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Bonnie Shemie
Montreal, Tundra Books, 1993. 24pp, cloth,
$13.95, ISBN 0-88776-318-9. Distributed by
University of Toronto Press. CIP

Subject Headings:
Mounds-Southern States-Juvenile literature.
Indians of North America-Southern States-Antiquities-Juvenile literature.
Indians of North America-Funeral customs and rites-Southern States-Juvenile literature.

Grades 4-8 / Ages 9-13

Reviewed by Patricia Fry

Volume 22 Number 3
1994 May/June

Mounds of Earth and Shell, the fifth book in Bonnie Shemie's series of native dwellings of North America, focuses on the sacred and ceremonial sites in the American southeast. Like its predecesors, this book follows the same format of two pages of detailed information and black-and-white sketches interspersed with a double-page colour illustration depicting an imagined scene in that period, in that place. Unlike the earlier books in this series, this one features a people whose culture had all but vanished when Europeans first made their appearance on the North American continent.

Thousands of mounds made of earth have been found in the American southeast. They vary in size from a few metres across to gigantic structures using tons of earth. One of the earliest earthen structures was built in what is now northern Louisiana about 1700 B.C. and it was probably a great religious centre. Because the venues that cut through the mounds seem to mark the positions of the sun at different seasons of the year, some scientists believe the structure was a vast calendar.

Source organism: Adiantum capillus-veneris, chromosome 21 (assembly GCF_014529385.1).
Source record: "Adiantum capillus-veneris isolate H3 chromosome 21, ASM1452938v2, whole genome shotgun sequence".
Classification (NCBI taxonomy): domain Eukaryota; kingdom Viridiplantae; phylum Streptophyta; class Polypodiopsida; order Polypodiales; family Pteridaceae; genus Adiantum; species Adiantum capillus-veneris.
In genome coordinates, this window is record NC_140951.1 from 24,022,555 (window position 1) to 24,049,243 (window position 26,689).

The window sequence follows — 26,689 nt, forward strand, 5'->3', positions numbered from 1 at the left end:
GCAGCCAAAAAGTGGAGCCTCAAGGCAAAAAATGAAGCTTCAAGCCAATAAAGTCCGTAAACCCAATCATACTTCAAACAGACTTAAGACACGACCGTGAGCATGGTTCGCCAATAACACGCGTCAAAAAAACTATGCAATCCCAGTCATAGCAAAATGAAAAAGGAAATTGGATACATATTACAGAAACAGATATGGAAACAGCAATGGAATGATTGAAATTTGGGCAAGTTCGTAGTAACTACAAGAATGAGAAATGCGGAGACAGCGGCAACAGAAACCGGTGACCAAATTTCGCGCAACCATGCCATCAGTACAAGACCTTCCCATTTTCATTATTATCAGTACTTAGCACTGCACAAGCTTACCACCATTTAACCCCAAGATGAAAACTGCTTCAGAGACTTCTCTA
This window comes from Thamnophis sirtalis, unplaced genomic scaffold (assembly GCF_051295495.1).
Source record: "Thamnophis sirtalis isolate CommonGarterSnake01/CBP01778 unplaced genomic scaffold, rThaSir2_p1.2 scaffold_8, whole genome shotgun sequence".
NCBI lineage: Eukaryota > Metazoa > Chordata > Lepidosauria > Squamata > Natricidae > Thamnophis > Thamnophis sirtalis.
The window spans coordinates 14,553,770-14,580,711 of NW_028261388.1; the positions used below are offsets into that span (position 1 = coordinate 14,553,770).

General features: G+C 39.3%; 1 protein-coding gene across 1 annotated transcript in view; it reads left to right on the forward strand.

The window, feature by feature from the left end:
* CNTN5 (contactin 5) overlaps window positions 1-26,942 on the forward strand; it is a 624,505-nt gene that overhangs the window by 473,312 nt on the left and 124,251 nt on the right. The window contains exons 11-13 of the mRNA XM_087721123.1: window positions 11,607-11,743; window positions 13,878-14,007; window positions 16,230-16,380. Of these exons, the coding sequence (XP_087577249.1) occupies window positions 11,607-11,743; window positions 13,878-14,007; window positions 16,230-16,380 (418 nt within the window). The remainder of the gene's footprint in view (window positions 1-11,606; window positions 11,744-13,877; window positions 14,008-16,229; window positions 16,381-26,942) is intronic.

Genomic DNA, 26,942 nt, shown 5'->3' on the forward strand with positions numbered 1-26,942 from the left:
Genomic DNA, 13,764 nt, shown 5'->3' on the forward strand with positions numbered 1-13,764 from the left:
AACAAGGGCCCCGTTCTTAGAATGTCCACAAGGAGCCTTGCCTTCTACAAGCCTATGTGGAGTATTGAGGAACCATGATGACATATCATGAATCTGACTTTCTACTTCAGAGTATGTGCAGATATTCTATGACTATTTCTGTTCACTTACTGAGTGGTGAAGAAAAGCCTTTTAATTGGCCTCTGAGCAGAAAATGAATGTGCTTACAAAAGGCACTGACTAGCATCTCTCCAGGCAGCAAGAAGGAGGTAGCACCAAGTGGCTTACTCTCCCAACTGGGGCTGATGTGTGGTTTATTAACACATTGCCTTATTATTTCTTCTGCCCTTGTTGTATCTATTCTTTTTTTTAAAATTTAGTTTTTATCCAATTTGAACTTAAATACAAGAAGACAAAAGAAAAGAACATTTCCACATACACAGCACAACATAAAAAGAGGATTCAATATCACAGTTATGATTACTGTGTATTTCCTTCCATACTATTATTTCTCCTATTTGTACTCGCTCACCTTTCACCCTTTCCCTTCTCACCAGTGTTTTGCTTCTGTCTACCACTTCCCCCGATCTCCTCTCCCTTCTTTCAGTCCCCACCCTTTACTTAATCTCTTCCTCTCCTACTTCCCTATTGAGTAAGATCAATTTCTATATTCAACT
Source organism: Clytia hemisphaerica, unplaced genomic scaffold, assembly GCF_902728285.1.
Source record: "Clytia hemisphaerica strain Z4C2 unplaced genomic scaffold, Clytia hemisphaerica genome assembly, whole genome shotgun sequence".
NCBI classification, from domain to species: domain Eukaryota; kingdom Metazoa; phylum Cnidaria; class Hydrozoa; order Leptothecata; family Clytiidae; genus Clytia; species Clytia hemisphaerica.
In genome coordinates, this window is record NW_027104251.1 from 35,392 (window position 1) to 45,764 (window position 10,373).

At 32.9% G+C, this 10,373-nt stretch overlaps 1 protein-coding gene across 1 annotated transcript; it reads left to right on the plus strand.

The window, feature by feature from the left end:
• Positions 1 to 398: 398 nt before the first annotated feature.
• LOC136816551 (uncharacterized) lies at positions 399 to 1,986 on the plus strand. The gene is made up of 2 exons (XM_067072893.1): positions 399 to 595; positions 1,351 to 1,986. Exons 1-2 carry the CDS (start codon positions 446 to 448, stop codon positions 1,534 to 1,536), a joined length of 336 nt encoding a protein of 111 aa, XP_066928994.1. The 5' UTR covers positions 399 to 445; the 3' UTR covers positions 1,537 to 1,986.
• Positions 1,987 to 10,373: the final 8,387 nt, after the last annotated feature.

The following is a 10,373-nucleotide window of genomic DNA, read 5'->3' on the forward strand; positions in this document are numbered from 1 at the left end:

When European settlement reached America, the mounds that characterized this civilization were overgrown. Excavations of these mounds have revealed sophisticated cities and centres of worship. Objects found in the mounds and burial sites allow us to visualize how these ancient peoples lived. Anthropologists speculate that some mounds were ritual centres because of the effigy pipes and polished enemy skulls.

This book deals with a culture that will be less familiar to students than those of the North American native peoples dealt with in the earlier books of this series. Some of the rituals of these "Sun God" tribes are simiiar to those of South American native peoples. Because Mounds of Earth and Shell deals with a time period that ended before the Europeans arrived, each school librarian will have to decide the extent to which this particular book supports the local curriculum.

Recommended, provided it supports the curriculum.

Patricia Fry is a teacher-librarian with the Peel Board of Education in Mississauga, Ontario

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